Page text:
Water Fresh Farm and Marketplace

Hopkinton, Massachusetts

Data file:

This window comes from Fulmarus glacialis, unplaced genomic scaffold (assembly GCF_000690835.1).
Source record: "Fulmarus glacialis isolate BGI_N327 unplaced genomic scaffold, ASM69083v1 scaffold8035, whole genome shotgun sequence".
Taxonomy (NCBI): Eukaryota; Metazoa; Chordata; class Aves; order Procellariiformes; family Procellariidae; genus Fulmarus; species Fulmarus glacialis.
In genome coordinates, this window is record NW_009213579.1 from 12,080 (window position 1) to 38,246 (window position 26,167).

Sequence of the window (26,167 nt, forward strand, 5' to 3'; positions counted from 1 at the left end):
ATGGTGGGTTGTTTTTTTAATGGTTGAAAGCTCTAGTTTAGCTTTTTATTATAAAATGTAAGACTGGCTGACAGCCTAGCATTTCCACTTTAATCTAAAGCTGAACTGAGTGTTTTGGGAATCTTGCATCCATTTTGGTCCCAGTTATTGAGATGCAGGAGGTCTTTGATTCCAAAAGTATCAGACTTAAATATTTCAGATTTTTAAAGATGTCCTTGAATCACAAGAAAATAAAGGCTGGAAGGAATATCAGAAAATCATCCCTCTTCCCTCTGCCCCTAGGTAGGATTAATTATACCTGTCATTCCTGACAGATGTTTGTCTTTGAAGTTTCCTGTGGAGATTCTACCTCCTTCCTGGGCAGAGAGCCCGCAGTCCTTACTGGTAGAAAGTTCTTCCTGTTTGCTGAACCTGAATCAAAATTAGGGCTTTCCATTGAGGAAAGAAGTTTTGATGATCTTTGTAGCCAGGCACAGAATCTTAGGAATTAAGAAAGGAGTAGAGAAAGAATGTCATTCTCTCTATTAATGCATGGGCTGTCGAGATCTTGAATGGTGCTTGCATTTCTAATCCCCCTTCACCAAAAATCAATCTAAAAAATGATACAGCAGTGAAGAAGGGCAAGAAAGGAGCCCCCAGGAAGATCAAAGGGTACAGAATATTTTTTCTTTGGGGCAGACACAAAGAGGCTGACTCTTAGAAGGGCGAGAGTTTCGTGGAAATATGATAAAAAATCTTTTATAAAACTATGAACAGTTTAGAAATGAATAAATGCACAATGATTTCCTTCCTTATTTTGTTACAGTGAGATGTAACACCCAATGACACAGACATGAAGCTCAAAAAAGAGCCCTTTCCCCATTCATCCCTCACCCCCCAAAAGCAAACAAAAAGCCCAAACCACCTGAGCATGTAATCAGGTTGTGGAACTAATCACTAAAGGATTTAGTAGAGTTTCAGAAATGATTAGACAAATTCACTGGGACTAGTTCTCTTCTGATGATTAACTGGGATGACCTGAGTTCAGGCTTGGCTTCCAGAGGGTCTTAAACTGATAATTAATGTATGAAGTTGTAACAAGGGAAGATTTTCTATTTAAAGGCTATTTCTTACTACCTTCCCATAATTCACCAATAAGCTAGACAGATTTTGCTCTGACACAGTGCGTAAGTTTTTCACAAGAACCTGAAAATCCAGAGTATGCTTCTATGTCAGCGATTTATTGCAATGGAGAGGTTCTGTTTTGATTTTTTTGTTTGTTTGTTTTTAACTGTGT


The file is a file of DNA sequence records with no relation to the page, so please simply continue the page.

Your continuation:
WDA was retained to design a 6,400± square foot Farm Stand and associated improvements. The new 1-1/2 story wood-framed structure is located in the general footprint of the previously existing 6,000± square foot green house. The project entailed the redevelopment of the portion of the property dedicated to an agricultural use as a hydroponics facility that housed two large green houses. The property contains 13.0± acres of partially developed land that was subdivided, dedicating about 5.5 acres to the farm stand use, and also contains a small pond and wetland resources. WDA worked closely with the Town Planner, Conservation Commission and Design Review Committee throughout the concept and design development stages to obtain their input prior to finalizing the plans. The project proposes several Low Impact Development principles, including: integrating hydrology, thinking small, controlling stormwater at the source, utilizing simplified, non-structural stormwater management methods such as several small bio-retention cells (Rain Gardens) in the landscaping creating multi-functional landscape and infrastructure. In addition, rooftop runoff from the new Farm Stand will be directed to rain barrels that will be utilized for irrigation of landscaped areas. Native plantings have been incorporated into the design to reduce the need for fertilizer, pesticide, watering, and overall maintenance. The project has been designed to incorporate a crushed stone access drive in lieu of a bituminous concrete drive to reduce the impervious area that currently exists and minimizing drainage impacts that may result down stream as a result of redevelopment. During winter conditions, the textured surface will eliminate the need to apply sand, salt or other de-icing agents that may adversely impact water quality in the adjacent down stream wetlands. The parking spaces on the property are proposed to be constructed with crushed stone or are proposed as “green” spaces to be loamed and seeded. The handicapped accessible spaces are proposed as permeable pavers which will allow reduced runoff rates and continued groundwater recharge. The project received Site plan Approval from the Planning Board and an Order of Conditions from the Conservation Commission.